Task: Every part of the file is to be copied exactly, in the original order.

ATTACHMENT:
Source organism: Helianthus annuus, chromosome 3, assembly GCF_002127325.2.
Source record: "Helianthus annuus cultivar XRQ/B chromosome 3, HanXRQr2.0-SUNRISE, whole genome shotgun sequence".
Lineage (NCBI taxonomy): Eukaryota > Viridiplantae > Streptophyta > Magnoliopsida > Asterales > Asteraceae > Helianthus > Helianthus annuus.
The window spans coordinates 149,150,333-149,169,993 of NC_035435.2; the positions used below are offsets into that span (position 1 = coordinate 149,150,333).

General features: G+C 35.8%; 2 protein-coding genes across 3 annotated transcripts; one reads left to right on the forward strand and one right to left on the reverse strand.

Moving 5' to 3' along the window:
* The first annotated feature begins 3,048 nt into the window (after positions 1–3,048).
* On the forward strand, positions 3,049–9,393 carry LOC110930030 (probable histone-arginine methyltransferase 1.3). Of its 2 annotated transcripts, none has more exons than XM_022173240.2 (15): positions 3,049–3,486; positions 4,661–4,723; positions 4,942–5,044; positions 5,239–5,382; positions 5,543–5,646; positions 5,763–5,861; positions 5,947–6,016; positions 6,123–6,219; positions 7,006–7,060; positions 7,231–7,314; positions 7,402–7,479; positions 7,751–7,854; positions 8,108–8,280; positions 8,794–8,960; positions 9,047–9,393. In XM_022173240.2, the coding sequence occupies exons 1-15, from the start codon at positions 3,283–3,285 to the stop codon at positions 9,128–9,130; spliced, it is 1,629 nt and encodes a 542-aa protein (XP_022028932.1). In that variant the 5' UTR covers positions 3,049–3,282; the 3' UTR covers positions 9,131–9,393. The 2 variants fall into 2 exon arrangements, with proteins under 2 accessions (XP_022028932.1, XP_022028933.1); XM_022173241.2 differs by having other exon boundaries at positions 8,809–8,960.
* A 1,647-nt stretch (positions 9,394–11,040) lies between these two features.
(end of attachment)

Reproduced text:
Source organism: Helianthus annuus, chromosome 3, assembly GCF_002127325.2.
Source record: "Helianthus annuus cultivar XRQ/B chromosome 3, HanXRQr2.0-SUNRISE, whole genome shotgun sequence".
Lineage (NCBI taxonomy): Eukaryota > Viridiplantae > Streptophyta > Magnoliopsida > Asterales > Asteraceae > Helianthus > Helianthus annuus.
The window spans coordinates 149,150,333-149,169,993 of NC_035435.2; the positions used below are offsets into that span (position 1 = coordinate 149,150,333).

General features: G+C 35.8%; 2 protein-coding genes across 3 annotated transcripts; one reads left to right on the forward strand and one right to left on the reverse strand.

Moving 5' to 3' along the window:
* The first annotated feature begins 3,048 nt into the window (after positions 1–3,048).
* On the forward strand, positions 3,049–9,393 carry LOC110930030 (probable histone-arginine methyltransferase 1.3). Of its 2 annotated transcripts, none has more exons than XM_022173240.2 (15): positions 3,049–3,486; positions 4,661–4,723; positions 4,942–5,044; positions 5,239–5,382; positions 5,543–5,646; positions 5,763–5,861; positions 5,947–6,016; positions 6,123–6,219; positions 7,006–7,060; positions 7,231–7,314; positions 7,402–7,479; positions 7,751–7,854; positions 8,108–8,280; positions 8,794–8,960; positions 9,047–9,393. In XM_022173240.2, the coding sequence occupies exons 1-15, from the start codon at positions 3,283–3,285 to the stop codon at positions 9,128–9,130; spliced, it is 1,629 nt and encodes a 542-aa protein (XP_022028932.1). In that variant the 5' UTR covers positions 3,049–3,282; the 3' UTR covers positions 9,131–9,393. The 2 variants fall into 2 exon arrangements, with proteins under 2 accessions (XP_022028932.1, XP_022028933.1); XM_022173241.2 differs by having other exon boundaries at positions 8,809–8,960.
* A 1,647-nt stretch (positions 9,394–11,040) lies between these two features.